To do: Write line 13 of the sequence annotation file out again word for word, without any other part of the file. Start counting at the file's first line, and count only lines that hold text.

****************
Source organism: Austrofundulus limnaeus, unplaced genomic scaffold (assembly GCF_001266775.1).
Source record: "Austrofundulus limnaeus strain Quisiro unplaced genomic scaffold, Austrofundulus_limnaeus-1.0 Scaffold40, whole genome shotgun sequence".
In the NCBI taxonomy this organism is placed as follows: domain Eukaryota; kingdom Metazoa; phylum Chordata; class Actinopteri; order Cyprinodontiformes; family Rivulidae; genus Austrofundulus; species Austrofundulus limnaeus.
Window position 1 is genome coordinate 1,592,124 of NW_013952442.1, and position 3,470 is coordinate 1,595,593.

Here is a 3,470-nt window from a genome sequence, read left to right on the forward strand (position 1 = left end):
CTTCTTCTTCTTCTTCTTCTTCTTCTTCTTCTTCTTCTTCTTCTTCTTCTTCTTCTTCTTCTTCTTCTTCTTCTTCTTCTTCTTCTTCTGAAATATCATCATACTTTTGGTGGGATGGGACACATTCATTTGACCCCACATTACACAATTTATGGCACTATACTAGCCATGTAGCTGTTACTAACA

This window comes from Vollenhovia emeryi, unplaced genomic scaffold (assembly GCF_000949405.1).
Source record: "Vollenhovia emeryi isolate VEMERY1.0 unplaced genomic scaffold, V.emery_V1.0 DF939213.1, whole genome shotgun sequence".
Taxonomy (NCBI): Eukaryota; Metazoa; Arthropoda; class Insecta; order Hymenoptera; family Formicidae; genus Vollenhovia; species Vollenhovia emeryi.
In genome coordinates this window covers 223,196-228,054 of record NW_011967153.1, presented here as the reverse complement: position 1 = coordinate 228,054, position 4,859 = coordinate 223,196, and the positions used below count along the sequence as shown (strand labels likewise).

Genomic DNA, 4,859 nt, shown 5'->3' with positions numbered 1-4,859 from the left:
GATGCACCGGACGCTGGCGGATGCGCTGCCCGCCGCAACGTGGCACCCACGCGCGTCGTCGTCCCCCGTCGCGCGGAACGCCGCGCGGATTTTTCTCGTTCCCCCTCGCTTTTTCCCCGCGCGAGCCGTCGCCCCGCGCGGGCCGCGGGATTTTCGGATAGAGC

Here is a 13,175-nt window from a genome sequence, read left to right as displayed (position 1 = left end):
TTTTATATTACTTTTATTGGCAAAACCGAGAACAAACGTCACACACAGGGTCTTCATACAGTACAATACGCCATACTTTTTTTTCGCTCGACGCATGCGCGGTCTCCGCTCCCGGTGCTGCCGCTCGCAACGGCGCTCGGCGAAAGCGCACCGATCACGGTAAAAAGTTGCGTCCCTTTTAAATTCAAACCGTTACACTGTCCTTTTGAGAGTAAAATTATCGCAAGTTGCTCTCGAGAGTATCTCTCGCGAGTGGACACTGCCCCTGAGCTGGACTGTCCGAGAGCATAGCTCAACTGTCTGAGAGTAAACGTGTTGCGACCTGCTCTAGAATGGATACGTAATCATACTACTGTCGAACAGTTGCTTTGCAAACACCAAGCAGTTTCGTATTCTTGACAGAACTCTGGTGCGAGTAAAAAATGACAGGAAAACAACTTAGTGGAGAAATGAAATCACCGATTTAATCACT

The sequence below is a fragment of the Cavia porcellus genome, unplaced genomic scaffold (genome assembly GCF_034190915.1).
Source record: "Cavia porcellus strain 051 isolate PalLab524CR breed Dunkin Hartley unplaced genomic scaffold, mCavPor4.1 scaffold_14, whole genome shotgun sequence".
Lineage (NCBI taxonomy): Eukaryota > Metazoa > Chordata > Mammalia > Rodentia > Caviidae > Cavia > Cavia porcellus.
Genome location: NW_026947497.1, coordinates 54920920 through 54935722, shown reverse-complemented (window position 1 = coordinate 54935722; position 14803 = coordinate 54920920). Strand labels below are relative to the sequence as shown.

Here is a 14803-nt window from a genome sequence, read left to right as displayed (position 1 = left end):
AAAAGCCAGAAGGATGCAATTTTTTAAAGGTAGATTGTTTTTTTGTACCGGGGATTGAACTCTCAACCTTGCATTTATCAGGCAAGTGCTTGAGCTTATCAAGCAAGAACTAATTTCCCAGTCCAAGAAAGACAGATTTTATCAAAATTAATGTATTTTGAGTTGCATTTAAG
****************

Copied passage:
Here is a 13,175-nt window from a genome sequence, read left to right as displayed (position 1 = left end):